Obama, Sarkozy Urged To Fulfill HIV/AIDS Commitments

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Several hundred African HIV/AIDS advocates on Tuesday marched in Senegal's capital of Dakar to urge U.S. President-elect Barack Obama and French President Nicolas Sarkozy to fulfill funding commitments for HIV/AIDS efforts, Reuters reports.

The advocates demonstrated ahead of the 15th International Conference on AIDS and STIs in Africa. The advocates, who dressed primarily in white, carried large puppets representing Obama and Sarkozy, a large red and yellow spiked ball representing HIV and banners with messages such as, "African children are watching you."

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According to the advocates, the march aimed to remind French and U.S. leaders to sustain funding commitments to HIV/AIDS programs. Velephi Riba, a spokesperson for Save the Children, said Obama and Sarkozy "have to walk the talk," adding that pledges to support HIV/AIDS programs "must be fulfilled." Save the Children, which helped organize the march, said world leaders should not go back on commitments to provide support for people living with HIV despite the current global financial crisis. Ame David, another spokesperson for the organization, said that African children affected by HIV/AIDS, "who have never heard of Wall Street, should not pay the price for the global economic decline."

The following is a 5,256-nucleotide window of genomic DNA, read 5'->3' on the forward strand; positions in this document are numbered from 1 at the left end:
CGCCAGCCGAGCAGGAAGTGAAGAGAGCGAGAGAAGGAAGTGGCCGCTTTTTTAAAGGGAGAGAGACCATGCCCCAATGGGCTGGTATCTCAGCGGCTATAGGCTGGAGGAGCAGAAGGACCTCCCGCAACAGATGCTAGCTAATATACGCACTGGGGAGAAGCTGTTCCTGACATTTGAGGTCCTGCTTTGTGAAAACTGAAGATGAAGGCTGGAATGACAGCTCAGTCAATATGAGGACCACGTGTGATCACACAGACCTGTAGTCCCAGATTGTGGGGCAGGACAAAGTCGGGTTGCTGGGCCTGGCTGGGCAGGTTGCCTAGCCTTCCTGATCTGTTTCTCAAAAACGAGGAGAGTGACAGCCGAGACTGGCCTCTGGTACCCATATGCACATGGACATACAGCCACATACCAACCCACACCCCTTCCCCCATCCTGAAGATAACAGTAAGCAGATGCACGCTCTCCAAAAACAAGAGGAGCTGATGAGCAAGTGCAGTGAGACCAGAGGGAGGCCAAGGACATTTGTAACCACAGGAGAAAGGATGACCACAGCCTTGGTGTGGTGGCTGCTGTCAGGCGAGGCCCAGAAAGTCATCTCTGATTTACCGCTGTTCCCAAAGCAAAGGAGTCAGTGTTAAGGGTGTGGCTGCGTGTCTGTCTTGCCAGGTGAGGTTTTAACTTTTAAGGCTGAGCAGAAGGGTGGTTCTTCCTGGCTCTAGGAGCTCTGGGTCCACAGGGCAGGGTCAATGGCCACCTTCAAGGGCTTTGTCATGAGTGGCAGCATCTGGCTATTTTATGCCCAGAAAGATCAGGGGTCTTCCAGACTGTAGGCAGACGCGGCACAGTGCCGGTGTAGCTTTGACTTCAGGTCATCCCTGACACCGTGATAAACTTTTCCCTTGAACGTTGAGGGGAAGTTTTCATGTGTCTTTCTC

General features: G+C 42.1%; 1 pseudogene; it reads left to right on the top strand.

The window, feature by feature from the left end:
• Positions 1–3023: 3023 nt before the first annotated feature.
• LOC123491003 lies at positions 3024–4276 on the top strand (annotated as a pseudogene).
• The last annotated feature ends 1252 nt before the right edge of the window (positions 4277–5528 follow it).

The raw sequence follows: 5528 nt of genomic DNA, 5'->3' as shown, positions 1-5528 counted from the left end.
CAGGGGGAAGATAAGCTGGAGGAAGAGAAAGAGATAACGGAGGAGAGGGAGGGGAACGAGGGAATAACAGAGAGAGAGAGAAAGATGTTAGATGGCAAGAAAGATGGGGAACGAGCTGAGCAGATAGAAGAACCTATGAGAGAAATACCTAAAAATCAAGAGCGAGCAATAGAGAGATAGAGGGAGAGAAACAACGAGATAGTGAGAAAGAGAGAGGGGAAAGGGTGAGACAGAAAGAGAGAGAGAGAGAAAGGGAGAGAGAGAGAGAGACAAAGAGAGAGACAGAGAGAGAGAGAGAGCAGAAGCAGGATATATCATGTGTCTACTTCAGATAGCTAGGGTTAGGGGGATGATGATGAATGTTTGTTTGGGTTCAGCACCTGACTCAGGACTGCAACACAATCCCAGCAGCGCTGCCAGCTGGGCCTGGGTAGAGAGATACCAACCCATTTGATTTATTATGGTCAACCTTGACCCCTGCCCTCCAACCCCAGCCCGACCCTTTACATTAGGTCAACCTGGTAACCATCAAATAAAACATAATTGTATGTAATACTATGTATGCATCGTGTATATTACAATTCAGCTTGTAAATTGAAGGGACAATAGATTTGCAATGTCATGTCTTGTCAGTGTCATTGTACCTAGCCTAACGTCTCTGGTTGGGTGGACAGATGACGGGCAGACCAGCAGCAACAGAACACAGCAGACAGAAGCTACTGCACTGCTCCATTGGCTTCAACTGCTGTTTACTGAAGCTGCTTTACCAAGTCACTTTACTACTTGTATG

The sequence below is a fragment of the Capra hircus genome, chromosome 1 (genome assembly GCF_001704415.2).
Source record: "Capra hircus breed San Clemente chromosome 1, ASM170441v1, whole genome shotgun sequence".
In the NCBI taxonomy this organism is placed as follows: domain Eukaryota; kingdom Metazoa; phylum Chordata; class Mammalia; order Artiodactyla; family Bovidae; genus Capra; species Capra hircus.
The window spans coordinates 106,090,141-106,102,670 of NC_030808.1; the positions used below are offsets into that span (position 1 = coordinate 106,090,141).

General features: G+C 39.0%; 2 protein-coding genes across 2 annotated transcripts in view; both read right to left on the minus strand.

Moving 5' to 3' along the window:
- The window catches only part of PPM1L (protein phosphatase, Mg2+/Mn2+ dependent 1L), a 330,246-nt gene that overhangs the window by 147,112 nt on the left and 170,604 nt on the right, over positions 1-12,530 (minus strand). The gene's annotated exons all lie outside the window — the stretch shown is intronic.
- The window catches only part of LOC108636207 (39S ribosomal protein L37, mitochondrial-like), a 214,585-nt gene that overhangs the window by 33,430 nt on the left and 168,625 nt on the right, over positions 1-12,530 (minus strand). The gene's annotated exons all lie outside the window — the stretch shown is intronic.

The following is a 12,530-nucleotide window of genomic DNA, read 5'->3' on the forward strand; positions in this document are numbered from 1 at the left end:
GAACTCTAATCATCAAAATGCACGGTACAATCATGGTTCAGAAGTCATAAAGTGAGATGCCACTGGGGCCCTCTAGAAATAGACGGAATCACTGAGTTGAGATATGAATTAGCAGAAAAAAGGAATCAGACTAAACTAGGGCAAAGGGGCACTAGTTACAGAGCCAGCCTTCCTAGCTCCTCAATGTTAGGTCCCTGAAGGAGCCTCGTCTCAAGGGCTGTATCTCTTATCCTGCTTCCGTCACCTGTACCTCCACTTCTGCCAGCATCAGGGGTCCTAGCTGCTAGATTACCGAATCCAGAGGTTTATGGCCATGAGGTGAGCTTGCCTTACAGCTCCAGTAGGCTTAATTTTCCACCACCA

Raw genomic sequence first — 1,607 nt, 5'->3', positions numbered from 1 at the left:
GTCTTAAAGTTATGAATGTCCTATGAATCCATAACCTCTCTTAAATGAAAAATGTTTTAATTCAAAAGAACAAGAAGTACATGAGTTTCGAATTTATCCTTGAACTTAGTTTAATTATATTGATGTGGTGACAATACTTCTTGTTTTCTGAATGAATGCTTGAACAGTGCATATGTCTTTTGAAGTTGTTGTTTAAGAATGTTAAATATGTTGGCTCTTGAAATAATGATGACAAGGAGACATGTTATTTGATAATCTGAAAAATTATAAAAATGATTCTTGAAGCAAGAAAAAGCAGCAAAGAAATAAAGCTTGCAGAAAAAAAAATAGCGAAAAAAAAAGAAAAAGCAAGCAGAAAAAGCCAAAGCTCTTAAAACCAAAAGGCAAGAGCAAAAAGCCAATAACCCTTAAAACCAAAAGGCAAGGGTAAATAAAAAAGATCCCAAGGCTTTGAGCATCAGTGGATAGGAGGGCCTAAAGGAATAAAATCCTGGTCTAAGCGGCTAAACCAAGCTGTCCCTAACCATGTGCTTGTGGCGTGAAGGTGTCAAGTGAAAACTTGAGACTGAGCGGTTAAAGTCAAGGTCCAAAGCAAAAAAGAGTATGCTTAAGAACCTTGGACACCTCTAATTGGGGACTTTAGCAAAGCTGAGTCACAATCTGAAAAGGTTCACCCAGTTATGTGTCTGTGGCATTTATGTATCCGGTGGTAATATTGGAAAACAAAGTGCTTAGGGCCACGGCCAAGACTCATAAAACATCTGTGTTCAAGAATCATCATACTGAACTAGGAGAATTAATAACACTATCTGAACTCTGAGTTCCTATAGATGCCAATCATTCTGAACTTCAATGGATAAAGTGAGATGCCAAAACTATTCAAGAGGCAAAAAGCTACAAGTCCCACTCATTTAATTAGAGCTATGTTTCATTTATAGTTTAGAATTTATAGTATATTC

According to Save the Children, Obama has pledged to provide at least $50 billion for international development. In addition, France has been a leading contributor to HIV/AIDS efforts in Africa, spending about $458 million annually. Riba said the two world leaders "must not drop from these pledges by a single dollar or euro" (Fletcher, Reuters, 12/2).

Reprinted with permission from kaisernetwork.org. You can view the entire Kaiser Daily HIV/AIDS Report, search the archives, and sign up for email delivery at kaisernetwork.org/email . The Kaiser Daily HIV/AIDS Report is published for kaisernetwork.org, a free service of The Henry J. Kaiser Family Foundation. © 2007 Advisory Board Company and Kaiser Family Foundation. All rights reserved.

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